Location: Kingston

    Nic Mulligan Junior Member

    Thank you. Maybe I’ll build a small dingy that won’t cost much nor take time.
     
  7. Nic Mulligan
    Joined: Dec 2021
    Posts: 8
    Likes: 1, Points: 3
    Location: Kingston

    Nic Mulligan Junior Member

    Thank you for the advice!
     
  8. Milehog
    Joined: Aug 2006
    Posts: 504
    Likes: 79, Points: 28, Legacy Rep: 215
    Location: NW

    Milehog Clever Quip

    You're welcome!
    None of that is original to me, just what I've picked up along the way from those with more experience.
    My first build was a disaster. The mistake was going with free plans in an effort to save money.
    Plans are the worst place to pinch pennies.
     
    Last edited: Jun 28, 2022
    kerosene likes this.
  9. Milehog
    Joined: Aug 2006
    Posts: 504
    Likes: 79, Points: 28, Legacy Rep: 215
    Location: NW

    Milehog Clever Quip

    Have you seen François Vivier's designs? They have a similar feel to the designs you posted and quite a number of them are being built. They sail as well as they look. Clinton Chase is even selling kits of Vivier's designs.
    You gotta keep the eye candy coming in while you make your mind up on how/if to start this journey!
     
  10. Kayakmarathon
    Joined: Sep 2014
    Posts: 102
    Likes: 44, Points: 28, Legacy Rep: 10
    Location: NewEngland

    Kayakmarathon Senior Member

    Maybe start by building model boats. Even a 1/4 scale size of either of those two designs could be a lot of fun and educational.
     
  11. rnlock
    Joined: Aug 2016
    Posts: 242
    Likes: 65, Points: 28, Legacy Rep: 10
    Location: Massachusetts

    rnlock Senior Member

    If you're not easily embarrassed, and you want to get on the water fast, I suggest you warm up with a Brick, a PD Racer, or a stretched version of the PD racer which I think they call the Goose. That will give you something to sail for several years while you work on your fancy boat, assuming you have room to build it. (At my college, a guy built a complete small airplane in the hobby shop, which is kind of amazing when you consider that it didn't have a lot of extra space. Years later, I happened to see it fly.) Don't laugh too hard about these crude boats. I owned a Brick. It could sail well even with 4 adults on board! It even went upwind ok. I remember one time when a pretty gaff rigged boat, much longer than ours, took a remarkably long time to catch up when going upwind. The Brick really does need flotation built in and a bit of reinforcement around the top if it's to be sailed in strong wind. And if you're in the habit of hitting rocks, set up the dagger/leeboard so it can pivot backwards when hit. But it sails just fine. At least with two people on board. Never sailed it by myself.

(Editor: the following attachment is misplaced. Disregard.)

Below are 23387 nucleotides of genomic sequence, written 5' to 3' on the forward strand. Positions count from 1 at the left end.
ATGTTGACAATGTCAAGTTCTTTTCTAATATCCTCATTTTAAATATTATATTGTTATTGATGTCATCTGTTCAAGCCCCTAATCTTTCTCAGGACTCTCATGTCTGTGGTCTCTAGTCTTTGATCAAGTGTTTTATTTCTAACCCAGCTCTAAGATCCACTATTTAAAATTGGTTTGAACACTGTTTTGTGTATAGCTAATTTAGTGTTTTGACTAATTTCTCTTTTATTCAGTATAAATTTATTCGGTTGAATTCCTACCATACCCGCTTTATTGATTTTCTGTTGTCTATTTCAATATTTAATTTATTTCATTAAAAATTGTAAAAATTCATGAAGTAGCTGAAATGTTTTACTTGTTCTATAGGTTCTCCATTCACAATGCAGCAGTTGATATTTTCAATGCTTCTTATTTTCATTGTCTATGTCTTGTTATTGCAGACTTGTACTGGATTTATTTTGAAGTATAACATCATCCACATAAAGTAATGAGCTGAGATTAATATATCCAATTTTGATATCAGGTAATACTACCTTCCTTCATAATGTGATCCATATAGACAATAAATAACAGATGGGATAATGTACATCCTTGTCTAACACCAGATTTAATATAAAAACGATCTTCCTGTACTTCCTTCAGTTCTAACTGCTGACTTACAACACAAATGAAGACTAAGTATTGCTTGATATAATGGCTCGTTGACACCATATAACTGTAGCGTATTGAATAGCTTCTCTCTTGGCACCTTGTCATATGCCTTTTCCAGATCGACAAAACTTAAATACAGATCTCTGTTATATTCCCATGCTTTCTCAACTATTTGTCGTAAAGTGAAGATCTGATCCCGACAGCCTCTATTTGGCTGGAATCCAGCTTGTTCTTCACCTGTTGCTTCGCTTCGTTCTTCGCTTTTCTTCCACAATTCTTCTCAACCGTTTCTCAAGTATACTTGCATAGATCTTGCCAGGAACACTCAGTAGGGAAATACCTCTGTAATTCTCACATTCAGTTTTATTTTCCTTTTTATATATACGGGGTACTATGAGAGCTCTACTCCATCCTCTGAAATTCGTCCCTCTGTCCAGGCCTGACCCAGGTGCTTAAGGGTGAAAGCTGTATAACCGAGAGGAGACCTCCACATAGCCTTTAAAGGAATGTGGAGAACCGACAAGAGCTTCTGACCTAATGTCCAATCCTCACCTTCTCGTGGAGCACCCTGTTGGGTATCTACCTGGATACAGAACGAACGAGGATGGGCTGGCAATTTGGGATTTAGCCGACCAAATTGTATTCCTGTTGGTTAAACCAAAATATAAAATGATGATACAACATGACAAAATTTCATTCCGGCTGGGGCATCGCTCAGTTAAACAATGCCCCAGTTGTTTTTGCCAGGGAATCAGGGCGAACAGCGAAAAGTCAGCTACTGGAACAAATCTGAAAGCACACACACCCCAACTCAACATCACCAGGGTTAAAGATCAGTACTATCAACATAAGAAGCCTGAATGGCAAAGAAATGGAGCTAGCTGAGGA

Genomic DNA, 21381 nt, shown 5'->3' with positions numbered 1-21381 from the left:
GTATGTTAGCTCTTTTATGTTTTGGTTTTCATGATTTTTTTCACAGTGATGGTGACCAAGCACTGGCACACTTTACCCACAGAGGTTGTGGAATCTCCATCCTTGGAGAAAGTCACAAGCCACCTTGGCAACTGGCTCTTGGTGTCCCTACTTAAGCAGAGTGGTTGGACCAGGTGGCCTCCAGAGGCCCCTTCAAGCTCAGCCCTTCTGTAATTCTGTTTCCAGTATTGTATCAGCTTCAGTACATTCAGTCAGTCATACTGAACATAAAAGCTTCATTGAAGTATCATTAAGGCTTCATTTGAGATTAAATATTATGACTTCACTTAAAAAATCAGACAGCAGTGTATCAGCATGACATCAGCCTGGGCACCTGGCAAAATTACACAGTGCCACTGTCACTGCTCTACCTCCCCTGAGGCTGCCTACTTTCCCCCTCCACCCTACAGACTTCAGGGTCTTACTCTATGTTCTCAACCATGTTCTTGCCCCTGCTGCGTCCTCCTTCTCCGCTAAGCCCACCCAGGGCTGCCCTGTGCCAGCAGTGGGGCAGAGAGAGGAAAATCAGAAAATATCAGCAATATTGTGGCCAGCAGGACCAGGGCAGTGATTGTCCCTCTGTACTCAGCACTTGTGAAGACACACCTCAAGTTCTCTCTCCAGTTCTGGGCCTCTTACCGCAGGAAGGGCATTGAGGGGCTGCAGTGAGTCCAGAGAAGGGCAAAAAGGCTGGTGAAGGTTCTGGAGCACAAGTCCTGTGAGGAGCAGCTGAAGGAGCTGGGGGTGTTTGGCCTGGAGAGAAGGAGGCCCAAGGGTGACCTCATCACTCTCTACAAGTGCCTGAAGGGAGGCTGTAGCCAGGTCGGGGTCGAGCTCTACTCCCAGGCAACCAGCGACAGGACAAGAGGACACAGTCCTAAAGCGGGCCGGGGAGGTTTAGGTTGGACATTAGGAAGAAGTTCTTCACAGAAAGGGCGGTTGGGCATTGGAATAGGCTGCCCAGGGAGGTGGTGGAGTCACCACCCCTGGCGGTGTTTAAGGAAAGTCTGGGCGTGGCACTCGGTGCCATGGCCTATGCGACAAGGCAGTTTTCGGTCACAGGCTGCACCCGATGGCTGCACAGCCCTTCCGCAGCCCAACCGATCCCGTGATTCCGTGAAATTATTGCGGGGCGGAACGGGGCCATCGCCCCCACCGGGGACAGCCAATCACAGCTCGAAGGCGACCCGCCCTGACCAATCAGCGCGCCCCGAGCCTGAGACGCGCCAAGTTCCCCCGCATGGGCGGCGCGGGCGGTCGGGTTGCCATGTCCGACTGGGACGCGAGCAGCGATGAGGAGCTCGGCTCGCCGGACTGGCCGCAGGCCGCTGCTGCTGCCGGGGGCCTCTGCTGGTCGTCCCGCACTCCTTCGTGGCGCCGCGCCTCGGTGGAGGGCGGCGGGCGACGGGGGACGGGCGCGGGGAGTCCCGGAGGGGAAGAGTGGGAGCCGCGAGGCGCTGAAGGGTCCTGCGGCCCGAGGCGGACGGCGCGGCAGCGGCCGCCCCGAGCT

Brick https://www.duckworksmagazine.com/03/r/excerpts/bwaom/01/brick.htm
    I presume the PD Racer and Goose have similar virtues as the Brick, but carry fewer people, pitch forward and back less, and go faster.
    Puddle Duck Racer - Easiest Sailboat to Build and Race https://www.pdracer.com/
    Oz Goose Sailboat, easy to Build. Excellent Family or Club Sailing Fun https://www.opengoose.com/
     
    clmanges and bajansailor like this.

  12. Matthew777
    Joined: May 2020
    Posts: 13
    Likes: 3, Points: 3
    Location: Thailand

    Matthew777 Junior Member

    William Shakespeare said to "be true to ones self"

    Some of us enjoy the building process. The trials and tribulations of the work is the pleasure. Overcoming the many small challenges that arise is very rewarding on a personal level. If you watch Doug in his Seeker videos you can see a man that really has little desire to sail but rather loves tinkering and figuring thing out. Maybe your like him or I, or maybe you a pure sailor and just want to get on the water. This is a philosophical question you have to ask your self. The plans are cheap and if you fail then you will know more about who you are as a person so I encourage you to go for it and try. You will never know your full potential until you reach failure.
     
Loading...
Forum posts represent the experience, opinion, and view of individual users. Boat Design Net does not necessarily endorse nor share the view of each individual post.
When making potentially dangerous or financial decisions, always employ and consult appropriate professionals. Your circumstances or experience may be different.